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UC, ROI and the Economy
As my colleagues Marty Parker and Don Van Doren noted during sessions at VoiceCon San Francisco, during these difficult periods, companies' investment patterns tend to fall into one of the following three categories:
* Survival mode: A relatively small number of companies have one objective during economic downturns: Staying alive. So, they'll only invest where it's critical for survival. Some won't make it. Discretionary spending, including on UC, will be eliminated. These companies will not be able to invest in any new technologies, and will do their best to stay afloat. Vendors: Don't bother knocking on their doors trying to sell them UC solutions.
* Focus mode: This is where most companies are found. They have cut back sharply on investments, and will be extremely cautious about technology purchases. They have limited budgets and have to re-allocate and refocus their UC investments on smaller, more specific projects. They may continue with existing projects, but will stretch them out. These companies will concentrate on where they'll get the most value for the buck, focusing on identifiable cost savings or revenue growth.
UC investments for this group may include enhancing mobile UC capabilities with single-number reach or find-me/follow-me capabilities for sales reps and executives, or enhanced collaboration solutions that will reduce travel costs and enable people to work at home (thus reducing some real estate costs). Other investments may include improving and enhancing customer intimacy by implementing UC capabilities such as "Expert Agent" to help provide optimal service to customers while reducing the length of time it takes to resolve a customer's problem. These are focused applications of UC targeted at specific groups where there are identifiable benefits.
* Expansion mode: These lucky organizations have enough cash to take advantage of the downturn and become more competitive. In some cases, they can invest aggressively to extend their lead, to gain market share, or to open up new business opportunities.
These companies will focus on UC implementations that have measurable impact, notably decreasing costs and increasing sales. They can leverage the situation and optimize and transform their businesses while reducing communication and other costs by implementing UC solutions that focus on streamlining their business processes.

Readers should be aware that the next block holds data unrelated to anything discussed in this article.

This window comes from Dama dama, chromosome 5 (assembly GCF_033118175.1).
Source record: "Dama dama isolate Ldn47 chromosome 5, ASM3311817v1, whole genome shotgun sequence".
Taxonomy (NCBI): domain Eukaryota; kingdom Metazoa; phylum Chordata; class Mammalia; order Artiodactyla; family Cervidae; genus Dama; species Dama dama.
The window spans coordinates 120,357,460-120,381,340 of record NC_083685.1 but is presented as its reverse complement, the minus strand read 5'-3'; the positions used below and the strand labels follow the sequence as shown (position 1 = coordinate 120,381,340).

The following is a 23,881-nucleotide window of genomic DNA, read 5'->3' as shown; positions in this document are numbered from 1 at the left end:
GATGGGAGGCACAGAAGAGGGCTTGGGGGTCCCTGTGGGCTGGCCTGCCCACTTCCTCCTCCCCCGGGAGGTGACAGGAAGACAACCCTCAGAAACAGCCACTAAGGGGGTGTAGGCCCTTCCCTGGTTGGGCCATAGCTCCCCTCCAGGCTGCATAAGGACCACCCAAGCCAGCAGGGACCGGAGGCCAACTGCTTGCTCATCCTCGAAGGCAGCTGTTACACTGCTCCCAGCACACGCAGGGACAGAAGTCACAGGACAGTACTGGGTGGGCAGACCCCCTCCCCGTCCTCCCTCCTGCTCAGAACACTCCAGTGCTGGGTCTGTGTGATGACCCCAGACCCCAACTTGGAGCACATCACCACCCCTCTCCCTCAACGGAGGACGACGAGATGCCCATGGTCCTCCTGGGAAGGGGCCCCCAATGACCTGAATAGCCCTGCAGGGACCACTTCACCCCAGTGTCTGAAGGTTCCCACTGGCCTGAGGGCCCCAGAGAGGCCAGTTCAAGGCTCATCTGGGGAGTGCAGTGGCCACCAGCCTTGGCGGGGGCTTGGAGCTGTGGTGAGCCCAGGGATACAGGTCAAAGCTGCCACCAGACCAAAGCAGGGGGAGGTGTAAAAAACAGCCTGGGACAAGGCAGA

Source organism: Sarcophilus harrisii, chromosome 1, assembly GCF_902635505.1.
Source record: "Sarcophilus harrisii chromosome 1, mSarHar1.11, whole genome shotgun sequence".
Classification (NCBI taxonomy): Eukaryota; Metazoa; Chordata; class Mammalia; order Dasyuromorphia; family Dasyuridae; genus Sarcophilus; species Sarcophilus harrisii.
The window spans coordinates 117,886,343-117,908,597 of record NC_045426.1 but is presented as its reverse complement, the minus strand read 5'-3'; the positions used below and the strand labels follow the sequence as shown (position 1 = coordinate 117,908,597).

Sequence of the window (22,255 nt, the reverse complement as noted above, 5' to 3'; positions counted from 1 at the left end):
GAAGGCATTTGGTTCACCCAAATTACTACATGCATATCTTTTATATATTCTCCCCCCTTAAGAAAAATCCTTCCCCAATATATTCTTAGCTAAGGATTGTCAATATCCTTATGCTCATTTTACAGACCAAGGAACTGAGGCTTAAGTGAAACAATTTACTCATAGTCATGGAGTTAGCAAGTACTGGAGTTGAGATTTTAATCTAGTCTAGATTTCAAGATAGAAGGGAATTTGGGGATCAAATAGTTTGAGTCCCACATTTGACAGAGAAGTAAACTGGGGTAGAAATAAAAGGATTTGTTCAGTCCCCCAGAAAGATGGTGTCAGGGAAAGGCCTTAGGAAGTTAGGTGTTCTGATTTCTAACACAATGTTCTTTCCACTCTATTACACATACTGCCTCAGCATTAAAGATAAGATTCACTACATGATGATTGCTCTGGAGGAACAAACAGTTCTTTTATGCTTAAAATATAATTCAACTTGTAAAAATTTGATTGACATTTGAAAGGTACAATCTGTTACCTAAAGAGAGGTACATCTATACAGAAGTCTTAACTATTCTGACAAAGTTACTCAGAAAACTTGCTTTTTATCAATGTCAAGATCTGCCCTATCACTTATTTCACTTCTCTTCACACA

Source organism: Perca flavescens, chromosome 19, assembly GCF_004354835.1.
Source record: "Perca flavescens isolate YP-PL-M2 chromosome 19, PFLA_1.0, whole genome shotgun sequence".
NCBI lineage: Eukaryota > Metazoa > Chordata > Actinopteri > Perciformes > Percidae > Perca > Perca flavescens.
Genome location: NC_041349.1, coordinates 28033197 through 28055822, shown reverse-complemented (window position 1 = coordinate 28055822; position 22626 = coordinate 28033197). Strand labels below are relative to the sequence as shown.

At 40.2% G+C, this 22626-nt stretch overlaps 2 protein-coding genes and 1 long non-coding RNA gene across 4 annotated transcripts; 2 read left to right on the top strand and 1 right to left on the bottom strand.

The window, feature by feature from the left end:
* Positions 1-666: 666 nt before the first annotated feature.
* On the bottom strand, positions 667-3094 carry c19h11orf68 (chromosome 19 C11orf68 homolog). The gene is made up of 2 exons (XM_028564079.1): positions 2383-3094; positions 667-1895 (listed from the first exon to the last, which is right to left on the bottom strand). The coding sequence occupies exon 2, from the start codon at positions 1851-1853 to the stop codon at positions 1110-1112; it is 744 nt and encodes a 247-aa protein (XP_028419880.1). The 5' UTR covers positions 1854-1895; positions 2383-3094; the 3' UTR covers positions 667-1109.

Expect to see these companies implement business-specific applications. One example is an automated inventory solution that notifies and alerts the appropriate people of an inventory shortage based on their presence status and possibly even their location, and automatically sets up a conference call/web conference in a matter of minutes. This reduces the time spent trying to rectify the problem, while ensuring that the company has the proper inventory to meet sales demand.
While it undoubtedly will be challenging, UC can thrive in today's troubled economy in certain circumstances. Most companies will reevaluate their upcoming expenditures, and in some cases, UC purchases will be put on hold. However, companies in the Expansion Mode can take advantage of the situation and use UC technologies to help them surpass their competitors who are digging in their heals by not spending or investing in technology solutions. But, they will have to make the business case for these technology investments, which is even more challenging when budgets are being tightened.
The worldwide economic conditions will cause most companies to carefully examine their technology expenditures, but they won't curtail them. In many cases, selective use of UC will deliver very quick payback. But getting approval for these investments will be more difficult than ever.